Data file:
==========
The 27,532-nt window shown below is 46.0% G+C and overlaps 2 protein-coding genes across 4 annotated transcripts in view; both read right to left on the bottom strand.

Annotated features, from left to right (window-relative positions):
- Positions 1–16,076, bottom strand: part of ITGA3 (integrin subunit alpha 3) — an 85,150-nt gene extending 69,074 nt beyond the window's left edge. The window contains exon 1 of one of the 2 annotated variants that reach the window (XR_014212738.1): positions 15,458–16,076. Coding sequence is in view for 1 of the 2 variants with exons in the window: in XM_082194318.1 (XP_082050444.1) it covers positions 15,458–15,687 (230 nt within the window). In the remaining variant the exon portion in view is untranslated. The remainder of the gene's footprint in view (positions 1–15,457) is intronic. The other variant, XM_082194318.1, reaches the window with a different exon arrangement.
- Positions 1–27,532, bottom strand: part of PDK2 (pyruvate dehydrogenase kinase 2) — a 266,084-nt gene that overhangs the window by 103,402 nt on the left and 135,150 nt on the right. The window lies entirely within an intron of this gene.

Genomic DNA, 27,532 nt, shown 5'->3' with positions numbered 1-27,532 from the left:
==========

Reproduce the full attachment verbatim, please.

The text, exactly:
The 27,532-nt window shown below is 46.0% G+C and overlaps 2 protein-coding genes across 4 annotated transcripts in view; both read right to left on the bottom strand.

Annotated features, from left to right (window-relative positions):
- Positions 1–16,076, bottom strand: part of ITGA3 (integrin subunit alpha 3) — an 85,150-nt gene extending 69,074 nt beyond the window's left edge. The window contains exon 1 of one of the 2 annotated variants that reach the window (XR_014212738.1): positions 15,458–16,076. Coding sequence is in view for 1 of the 2 variants with exons in the window: in XM_082194318.1 (XP_082050444.1) it covers positions 15,458–15,687 (230 nt within the window). In the remaining variant the exon portion in view is untranslated. The remainder of the gene's footprint in view (positions 1–15,457) is intronic. The other variant, XM_082194318.1, reaches the window with a different exon arrangement.
- Positions 1–27,532, bottom strand: part of PDK2 (pyruvate dehydrogenase kinase 2) — a 266,084-nt gene that overhangs the window by 103,402 nt on the left and 135,150 nt on the right. The window lies entirely within an intron of this gene.

Genomic DNA, 27,532 nt, shown 5'->3' with positions numbered 1-27,532 from the left: